Reader Interactions

Comments

  1. Paul says

    What looks like several unleashed dogs on the peak free to stomp alpine vegetation. Why are these dogs allowed above 2500 feet?

    Also, in this photo another lesson. At the peak hikers should keep to the rock as opposed to stepping on the soil where these hikers have their boots. It does not allow vegetation to fill those soil areas.

  2. Audrey Dunkley Boettcher says

    Love this piece, Leigh, and love your argument for the lowlands, the bark, the moss. Thank you for articulating what many parents feel!

  3. Chris says

    An interesting article but it should have been titled “A family Stomps on the moss”. Anyone who’s been hiking as long as they have been should know to stay on the rocks. I love dogs and the two in the picture are leashed, a welcome sight. But I don’t think they belong in the high peaks.

  4. Joan Farrell says

    I admit it. I am a 46er. (number in the 3000s, I could look it up. It it is irrelevant). By tackling the trail less peaks, many of them solo, I learned to navigate well with map and compass, treasured the unexpected pleasures of the lesser peaks, and made new friends. I chose some of the less-travelled routes to some of the more popular peaks, many with friends who were exploring with me. I also took time to hike around some of the peaks, avoiding the summits but enjoying the neighborhood. Standing on top of any open summit, I could look around and recognize my friends, the neighboring mountains. Take your time, enjoy the journey, earn the rewards, treasure the memories. And say hi to Nancey Battaglia for me!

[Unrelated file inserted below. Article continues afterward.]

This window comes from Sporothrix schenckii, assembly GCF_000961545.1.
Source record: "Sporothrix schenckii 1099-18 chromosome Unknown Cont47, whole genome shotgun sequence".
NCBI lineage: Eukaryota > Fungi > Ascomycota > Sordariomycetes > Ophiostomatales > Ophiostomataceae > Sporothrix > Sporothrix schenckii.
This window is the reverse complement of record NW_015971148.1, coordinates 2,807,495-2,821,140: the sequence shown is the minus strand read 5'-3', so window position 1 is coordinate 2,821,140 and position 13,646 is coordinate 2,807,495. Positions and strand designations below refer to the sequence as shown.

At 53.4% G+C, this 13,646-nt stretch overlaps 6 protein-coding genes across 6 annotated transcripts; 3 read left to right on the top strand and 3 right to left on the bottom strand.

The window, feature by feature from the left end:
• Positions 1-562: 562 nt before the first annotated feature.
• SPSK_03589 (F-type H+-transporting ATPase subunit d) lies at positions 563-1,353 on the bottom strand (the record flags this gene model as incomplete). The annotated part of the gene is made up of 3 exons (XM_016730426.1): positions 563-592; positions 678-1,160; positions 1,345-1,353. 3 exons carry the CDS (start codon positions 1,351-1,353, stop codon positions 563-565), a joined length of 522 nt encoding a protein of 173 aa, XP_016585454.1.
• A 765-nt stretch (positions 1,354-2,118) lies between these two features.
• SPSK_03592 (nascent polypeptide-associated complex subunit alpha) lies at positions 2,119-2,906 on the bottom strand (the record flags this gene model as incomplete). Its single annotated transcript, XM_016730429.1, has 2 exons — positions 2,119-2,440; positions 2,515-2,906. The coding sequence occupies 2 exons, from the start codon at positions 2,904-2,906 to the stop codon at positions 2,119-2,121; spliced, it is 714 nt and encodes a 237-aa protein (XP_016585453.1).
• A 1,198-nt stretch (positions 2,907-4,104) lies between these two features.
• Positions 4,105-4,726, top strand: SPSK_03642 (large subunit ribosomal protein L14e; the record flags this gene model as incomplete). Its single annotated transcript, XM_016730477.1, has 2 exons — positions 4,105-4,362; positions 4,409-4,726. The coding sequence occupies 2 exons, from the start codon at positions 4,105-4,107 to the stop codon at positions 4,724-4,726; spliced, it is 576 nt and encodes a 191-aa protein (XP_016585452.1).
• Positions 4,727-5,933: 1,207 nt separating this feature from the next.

5. Anthony russo says

    This is a violation of civil liberties!!!! What happened to freedom of travel, freedom to access public space, etc??

  6. David says

    Nice article. The comments kinda ruin it though, all the haters come out who want to riun the experience, control the parking, create a permit system, whine to the state for more money. Education is the key folks and please don’t freak out if you see one piece of toilet paper on your 20 mile journey. Keep up the good work writing on your experience. 45 peaks for me one left for the 46, after that plenty of mountains to climb again.

  7. Mike says

    It is what you make of it. I started my high peaks journey 3 decades ago. First with a friend and my exwife. Then, repeated many of those with my now wife and kids. Then repeated a number of them with my nephews again. To date, I’ve only climbed 21 of the 46, although some of them multiple times. Physical limitations and the ongoing crowds over the last 5-10 years has had me looking to other areas of the park. I love the surge of new regional challenges and have been working on a number of them. It gives you a structure for exploring other areas of the park I probably wouldn’t have looked at years before. And it excites my to think that as I pick off challenge after challenge I will have gained a knowledge of and experienced so many other beautiful places in the ‘dacks.

    I still plan to finish the 46, probably incorporating 2-3 high peaks hikes a season mixed with other areas throughout the park. It doesn’t change my love for the area. Those mountains aren’t going anywhere….

Leave a Reply

Your email address will not be published.

Your monthly donation now will support Adirondack journalism year round.

Wait, before you go,

sign up for news updates from the Adirondack Explorer!